Litigation boutique Sanford Heisler Sharp is reducing its annual billable hourly requirements for the firm’s roughly 100 attorneys.
Chairman David Sanford announced in an email to attorneys on Sunday that the firm is cutting its minimum to 1,920 hours, which includes all administrative and professional development time, from 2,160.
The move, which applies to partners and associate attorneys, reduces monthly billable requirements to 160 hours from 180. It will apply retroactively to Jan. 1, 2021.
The firm two years ago was conducting reviews and saw that people were billing over 2,400 hours a year, including professional and administrative time, Sanford said in an interview with Bloomberg Law. The firm then made a commitment to get its people some help with the high billing load by hiring more attorneys and formally reducing its hourly expectation on Sept. 1, he said.
“We thought it was an important thing to do for the firm to show our commitment to more of a work-life balance and also in recognition of the fact that in the pandemic, people have been able to be more efficient,” said Sanford, who co-founded the firm in 2004.
The move by the New York-founded litigation shop, which has garnered attention in recent years for representing lawyers in pay and other discrimination suits against their firms, comes as Big Law firms find their lawyers facing mountains of work in the wake of the coronavirus pandemic. That has sparked a recruiting war, particularly for corporate associates, and concerns of lawyer burnout.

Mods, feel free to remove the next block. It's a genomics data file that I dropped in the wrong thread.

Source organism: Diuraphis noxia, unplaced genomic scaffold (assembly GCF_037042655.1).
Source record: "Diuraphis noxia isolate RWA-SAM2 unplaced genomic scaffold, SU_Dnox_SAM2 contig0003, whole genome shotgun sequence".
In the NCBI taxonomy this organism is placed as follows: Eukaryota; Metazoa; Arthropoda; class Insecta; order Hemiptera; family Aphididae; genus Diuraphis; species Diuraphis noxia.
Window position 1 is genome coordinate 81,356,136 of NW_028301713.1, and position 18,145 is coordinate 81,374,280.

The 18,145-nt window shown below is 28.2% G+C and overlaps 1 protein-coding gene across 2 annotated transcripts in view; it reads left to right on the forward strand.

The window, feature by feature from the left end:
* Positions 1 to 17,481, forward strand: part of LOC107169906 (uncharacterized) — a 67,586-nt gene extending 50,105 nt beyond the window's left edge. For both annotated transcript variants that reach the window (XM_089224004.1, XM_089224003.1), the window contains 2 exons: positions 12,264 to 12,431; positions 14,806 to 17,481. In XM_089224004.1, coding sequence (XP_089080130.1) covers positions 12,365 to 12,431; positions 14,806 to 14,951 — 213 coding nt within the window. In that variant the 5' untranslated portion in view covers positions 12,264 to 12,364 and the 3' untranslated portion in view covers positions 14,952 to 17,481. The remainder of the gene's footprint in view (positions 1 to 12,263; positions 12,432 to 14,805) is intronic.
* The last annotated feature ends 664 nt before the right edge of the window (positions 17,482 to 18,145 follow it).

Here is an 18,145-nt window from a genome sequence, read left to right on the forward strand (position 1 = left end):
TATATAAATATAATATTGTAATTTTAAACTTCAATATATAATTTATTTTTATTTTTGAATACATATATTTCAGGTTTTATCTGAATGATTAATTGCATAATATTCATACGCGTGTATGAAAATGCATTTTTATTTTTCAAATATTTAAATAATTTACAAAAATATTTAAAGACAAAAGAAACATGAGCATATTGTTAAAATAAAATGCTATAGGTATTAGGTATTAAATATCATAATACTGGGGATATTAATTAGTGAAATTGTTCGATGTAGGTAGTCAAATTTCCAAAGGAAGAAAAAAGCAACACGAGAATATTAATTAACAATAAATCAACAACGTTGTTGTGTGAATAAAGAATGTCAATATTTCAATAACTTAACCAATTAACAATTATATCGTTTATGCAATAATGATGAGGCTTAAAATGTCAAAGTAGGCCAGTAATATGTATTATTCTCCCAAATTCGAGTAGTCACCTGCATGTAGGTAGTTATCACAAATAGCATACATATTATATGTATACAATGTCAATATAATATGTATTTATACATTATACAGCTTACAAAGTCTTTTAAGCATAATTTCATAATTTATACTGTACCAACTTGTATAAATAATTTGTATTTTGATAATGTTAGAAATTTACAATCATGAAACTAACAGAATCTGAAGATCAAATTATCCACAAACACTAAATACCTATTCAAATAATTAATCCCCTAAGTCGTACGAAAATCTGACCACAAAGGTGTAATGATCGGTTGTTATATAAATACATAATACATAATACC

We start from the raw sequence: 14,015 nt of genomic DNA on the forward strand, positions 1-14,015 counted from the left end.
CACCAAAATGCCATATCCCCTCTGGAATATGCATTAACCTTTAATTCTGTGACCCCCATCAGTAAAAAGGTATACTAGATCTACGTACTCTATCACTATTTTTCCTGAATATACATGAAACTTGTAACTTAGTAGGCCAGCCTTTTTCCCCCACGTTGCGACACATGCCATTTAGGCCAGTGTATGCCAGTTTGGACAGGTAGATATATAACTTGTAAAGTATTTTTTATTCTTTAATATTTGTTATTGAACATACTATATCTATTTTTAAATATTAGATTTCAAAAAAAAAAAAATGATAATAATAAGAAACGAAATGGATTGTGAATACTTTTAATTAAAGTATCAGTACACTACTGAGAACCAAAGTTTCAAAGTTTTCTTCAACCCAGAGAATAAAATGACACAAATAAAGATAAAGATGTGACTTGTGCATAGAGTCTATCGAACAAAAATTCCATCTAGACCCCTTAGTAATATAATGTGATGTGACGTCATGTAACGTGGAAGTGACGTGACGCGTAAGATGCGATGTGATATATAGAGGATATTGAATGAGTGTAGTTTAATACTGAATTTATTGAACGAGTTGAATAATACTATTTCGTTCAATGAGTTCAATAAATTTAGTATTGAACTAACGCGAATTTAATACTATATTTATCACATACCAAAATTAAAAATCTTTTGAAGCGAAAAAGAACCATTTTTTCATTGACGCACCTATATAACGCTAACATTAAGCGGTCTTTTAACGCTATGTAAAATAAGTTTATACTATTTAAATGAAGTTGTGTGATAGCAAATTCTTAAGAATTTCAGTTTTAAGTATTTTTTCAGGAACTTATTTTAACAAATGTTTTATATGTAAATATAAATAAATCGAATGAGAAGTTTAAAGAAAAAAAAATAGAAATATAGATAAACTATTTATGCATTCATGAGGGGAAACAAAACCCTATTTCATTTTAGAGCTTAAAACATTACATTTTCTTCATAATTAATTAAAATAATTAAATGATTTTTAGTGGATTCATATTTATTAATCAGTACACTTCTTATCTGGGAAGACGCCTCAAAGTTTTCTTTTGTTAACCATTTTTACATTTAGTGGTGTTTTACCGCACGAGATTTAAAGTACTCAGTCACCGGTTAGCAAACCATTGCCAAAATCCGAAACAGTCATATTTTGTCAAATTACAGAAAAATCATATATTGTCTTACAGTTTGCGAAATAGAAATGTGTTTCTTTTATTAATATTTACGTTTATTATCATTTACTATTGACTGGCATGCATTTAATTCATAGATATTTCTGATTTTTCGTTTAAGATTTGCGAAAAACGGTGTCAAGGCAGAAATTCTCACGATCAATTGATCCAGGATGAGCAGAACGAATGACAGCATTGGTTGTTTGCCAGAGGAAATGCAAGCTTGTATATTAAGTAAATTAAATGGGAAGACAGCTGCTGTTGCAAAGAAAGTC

Associates at the country’s 50 largest law firms are on pace to bill 1,817 hours on average this year, up nearly 10% from 1,652 hours a year ago, according to a recent a Wells Fargo Private Bank survey.
Though the firm isn’t in the same competitive space as Big Law firms, Sanford said the firm is mindful that people on the defense side can make more money, and those who work in the government can work fewer hours.
“We thought it was important to both try to close the gap a little bit between the compensation they receive with us, relative to defense firms, and close the gap a bit between what they can reasonably expect to do in terms of hours per year with us versus what they would do with the government,” he said.
Sanford also noted in the email that the firm will be providing end-of-year bonuses in December and will proceed with scheduled annual raises on Jan. 1, 2022.
Sanford Heisler was one of the first law firms to require Covid-19 vaccinations for its attorneys and staff returning to its offices. Last week the firm said it would be delaying its return to the office until Jan. 10, 2022.